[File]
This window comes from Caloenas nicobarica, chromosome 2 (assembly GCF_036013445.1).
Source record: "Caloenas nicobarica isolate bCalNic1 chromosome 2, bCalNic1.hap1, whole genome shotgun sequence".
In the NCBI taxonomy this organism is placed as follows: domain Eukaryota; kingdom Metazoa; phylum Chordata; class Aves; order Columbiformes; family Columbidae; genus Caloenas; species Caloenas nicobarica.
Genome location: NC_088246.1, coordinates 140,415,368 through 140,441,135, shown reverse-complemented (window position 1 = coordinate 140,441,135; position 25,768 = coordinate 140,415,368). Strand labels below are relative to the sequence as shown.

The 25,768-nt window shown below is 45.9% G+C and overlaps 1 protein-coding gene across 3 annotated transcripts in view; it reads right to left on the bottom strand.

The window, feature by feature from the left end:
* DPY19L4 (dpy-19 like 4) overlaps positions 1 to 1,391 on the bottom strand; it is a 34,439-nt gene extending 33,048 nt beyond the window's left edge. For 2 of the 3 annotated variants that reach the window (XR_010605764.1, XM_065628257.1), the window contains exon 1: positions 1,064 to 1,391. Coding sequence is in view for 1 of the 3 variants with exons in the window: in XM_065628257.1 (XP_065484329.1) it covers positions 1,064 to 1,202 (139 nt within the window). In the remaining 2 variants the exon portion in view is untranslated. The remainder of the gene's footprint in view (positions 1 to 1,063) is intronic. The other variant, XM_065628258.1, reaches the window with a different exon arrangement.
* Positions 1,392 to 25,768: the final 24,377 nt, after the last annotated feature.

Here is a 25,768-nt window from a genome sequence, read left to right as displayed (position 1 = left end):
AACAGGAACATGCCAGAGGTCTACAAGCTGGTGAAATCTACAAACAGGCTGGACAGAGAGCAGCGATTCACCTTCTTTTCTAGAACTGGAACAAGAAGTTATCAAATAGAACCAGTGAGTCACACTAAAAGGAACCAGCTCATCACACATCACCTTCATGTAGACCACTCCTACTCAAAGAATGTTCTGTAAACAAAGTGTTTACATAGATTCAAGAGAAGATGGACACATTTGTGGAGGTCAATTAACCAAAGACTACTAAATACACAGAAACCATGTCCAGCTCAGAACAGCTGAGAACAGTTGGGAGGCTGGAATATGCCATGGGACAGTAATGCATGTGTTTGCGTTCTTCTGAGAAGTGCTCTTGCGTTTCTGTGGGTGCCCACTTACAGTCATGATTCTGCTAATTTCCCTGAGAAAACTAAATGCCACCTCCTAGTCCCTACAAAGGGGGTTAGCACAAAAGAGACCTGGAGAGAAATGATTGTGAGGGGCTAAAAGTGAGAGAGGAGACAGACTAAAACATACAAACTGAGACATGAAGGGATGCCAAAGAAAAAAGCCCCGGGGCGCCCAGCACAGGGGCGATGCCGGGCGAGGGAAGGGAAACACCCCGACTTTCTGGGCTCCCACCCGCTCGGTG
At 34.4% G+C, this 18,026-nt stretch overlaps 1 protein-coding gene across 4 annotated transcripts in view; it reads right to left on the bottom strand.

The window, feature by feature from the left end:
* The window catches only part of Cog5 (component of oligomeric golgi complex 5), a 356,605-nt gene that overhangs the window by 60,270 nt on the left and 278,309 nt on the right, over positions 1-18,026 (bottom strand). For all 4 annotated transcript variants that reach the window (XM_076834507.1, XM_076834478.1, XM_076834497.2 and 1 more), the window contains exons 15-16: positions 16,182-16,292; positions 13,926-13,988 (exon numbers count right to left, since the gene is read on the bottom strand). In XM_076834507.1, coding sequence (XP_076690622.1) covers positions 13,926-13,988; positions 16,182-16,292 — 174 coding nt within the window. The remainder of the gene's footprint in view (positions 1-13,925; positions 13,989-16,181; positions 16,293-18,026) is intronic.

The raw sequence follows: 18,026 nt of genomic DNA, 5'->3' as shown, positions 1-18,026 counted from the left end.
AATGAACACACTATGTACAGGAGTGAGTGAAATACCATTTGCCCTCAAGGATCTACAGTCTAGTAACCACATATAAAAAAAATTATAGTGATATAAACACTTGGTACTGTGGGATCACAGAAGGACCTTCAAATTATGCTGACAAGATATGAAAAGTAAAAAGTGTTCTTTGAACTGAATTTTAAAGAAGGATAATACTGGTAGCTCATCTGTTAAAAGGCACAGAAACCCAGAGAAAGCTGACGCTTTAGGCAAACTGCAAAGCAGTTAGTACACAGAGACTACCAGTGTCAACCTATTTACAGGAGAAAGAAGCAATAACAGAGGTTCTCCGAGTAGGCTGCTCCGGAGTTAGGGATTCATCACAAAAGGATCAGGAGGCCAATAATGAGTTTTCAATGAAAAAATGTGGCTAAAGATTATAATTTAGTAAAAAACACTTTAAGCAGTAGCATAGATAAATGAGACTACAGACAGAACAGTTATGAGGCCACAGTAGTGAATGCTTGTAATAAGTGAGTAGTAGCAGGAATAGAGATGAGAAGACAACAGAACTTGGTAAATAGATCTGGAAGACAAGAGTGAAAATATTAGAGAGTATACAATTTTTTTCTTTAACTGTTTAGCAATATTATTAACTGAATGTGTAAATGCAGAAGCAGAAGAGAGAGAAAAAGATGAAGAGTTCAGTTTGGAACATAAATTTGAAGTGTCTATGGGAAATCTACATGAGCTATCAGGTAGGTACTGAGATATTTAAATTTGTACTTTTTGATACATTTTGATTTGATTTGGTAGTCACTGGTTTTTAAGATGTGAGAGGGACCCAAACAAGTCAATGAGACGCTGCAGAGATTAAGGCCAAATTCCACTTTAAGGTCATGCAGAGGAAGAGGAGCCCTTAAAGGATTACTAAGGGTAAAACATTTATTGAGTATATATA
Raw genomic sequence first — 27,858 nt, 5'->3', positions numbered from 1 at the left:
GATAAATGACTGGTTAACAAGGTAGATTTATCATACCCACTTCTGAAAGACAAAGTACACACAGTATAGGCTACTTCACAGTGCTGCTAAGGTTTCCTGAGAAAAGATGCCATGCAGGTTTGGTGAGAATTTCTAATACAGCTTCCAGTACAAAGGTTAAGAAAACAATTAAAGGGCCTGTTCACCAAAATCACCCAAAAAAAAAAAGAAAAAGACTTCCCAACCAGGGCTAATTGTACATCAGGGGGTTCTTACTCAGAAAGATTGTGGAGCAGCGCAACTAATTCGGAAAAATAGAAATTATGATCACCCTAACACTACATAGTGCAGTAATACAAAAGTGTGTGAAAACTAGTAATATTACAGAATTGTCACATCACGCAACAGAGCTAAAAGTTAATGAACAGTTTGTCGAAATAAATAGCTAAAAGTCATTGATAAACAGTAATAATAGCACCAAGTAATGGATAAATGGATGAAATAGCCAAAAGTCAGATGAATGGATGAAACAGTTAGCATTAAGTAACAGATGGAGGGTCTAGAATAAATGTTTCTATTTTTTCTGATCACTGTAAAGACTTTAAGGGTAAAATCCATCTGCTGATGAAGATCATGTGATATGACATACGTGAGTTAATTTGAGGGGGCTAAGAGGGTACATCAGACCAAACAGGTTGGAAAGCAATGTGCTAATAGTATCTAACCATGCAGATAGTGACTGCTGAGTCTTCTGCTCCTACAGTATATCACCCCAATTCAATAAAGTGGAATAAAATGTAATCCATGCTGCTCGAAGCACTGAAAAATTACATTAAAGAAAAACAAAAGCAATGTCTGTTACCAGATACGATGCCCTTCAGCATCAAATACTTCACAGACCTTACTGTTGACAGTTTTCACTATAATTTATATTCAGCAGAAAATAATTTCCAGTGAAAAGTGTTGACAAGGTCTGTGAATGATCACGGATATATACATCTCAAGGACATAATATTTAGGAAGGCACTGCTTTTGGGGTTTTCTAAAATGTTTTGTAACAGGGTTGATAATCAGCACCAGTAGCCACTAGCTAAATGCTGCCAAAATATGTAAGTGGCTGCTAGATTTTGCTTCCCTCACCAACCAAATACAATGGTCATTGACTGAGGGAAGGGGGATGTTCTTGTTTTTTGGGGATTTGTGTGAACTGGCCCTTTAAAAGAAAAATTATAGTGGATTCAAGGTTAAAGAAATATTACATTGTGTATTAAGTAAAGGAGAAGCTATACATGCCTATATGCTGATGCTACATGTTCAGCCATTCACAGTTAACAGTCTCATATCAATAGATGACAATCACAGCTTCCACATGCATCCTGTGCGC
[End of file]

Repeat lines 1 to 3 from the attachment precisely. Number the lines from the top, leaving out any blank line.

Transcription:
This window comes from Caloenas nicobarica, chromosome 2 (assembly GCF_036013445.1).
Source record: "Caloenas nicobarica isolate bCalNic1 chromosome 2, bCalNic1.hap1, whole genome shotgun sequence".
In the NCBI taxonomy this organism is placed as follows: domain Eukaryota; kingdom Metazoa; phylum Chordata; class Aves; order Columbiformes; family Columbidae; genus Caloenas; species Caloenas nicobarica.